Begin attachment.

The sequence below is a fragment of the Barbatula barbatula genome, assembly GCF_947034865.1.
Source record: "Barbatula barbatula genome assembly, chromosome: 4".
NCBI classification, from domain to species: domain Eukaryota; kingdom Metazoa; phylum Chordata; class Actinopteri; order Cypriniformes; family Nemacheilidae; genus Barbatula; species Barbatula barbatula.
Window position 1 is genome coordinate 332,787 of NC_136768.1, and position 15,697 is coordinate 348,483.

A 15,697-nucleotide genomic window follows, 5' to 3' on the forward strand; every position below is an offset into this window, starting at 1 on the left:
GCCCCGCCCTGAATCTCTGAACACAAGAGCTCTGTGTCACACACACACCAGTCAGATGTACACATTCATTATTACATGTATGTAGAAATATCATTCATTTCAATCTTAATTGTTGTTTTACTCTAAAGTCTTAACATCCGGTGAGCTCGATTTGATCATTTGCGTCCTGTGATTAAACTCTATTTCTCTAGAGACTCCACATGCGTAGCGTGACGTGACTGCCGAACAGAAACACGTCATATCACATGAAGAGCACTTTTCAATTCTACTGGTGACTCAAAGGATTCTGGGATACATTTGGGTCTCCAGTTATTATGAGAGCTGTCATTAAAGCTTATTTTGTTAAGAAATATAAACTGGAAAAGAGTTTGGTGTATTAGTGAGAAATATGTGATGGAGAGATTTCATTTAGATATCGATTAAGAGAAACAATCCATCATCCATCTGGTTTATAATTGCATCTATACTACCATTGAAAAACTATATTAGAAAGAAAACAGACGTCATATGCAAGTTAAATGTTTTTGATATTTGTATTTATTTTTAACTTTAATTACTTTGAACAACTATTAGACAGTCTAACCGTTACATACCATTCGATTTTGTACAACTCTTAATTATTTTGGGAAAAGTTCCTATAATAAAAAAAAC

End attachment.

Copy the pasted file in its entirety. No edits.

The sequence below is a fragment of the Barbatula barbatula genome, assembly GCF_947034865.1.
Source record: "Barbatula barbatula genome assembly, chromosome: 4".
NCBI classification, from domain to species: domain Eukaryota; kingdom Metazoa; phylum Chordata; class Actinopteri; order Cypriniformes; family Nemacheilidae; genus Barbatula; species Barbatula barbatula.
Window position 1 is genome coordinate 332,787 of NC_136768.1, and position 15,697 is coordinate 348,483.

A 15,697-nucleotide genomic window follows, 5' to 3' on the forward strand; every position below is an offset into this window, starting at 1 on the left:
GCCCCGCCCTGAATCTCTGAACACAAGAGCTCTGTGTCACACACACACCAGTCAGATGTACACATTCATTATTACATGTATGTAGAAATATCATTCATTTCAATCTTAATTGTTGTTTTACTCTAAAGTCTTAACATCCGGTGAGCTCGATTTGATCATTTGCGTCCTGTGATTAAACTCTATTTCTCTAGAGACTCCACATGCGTAGCGTGACGTGACTGCCGAACAGAAACACGTCATATCACATGAAGAGCACTTTTCAATTCTACTGGTGACTCAAAGGATTCTGGGATACATTTGGGTCTCCAGTTATTATGAGAGCTGTCATTAAAGCTTATTTTGTTAAGAAATATAAACTGGAAAAGAGTTTGGTGTATTAGTGAGAAATATGTGATGGAGAGATTTCATTTAGATATCGATTAAGAGAAACAATCCATCATCCATCTGGTTTATAATTGCATCTATACTACCATTGAAAAACTATATTAGAAAGAAAACAGACGTCATATGCAAGTTAAATGTTTTTGATATTTGTATTTATTTTTAACTTTAATTACTTTGAACAACTATTAGACAGTCTAACCGTTACATACCATTCGATTTTGTACAACTCTTAATTATTTTGGGAAAAGTTCCTATAATAAAAAAAAC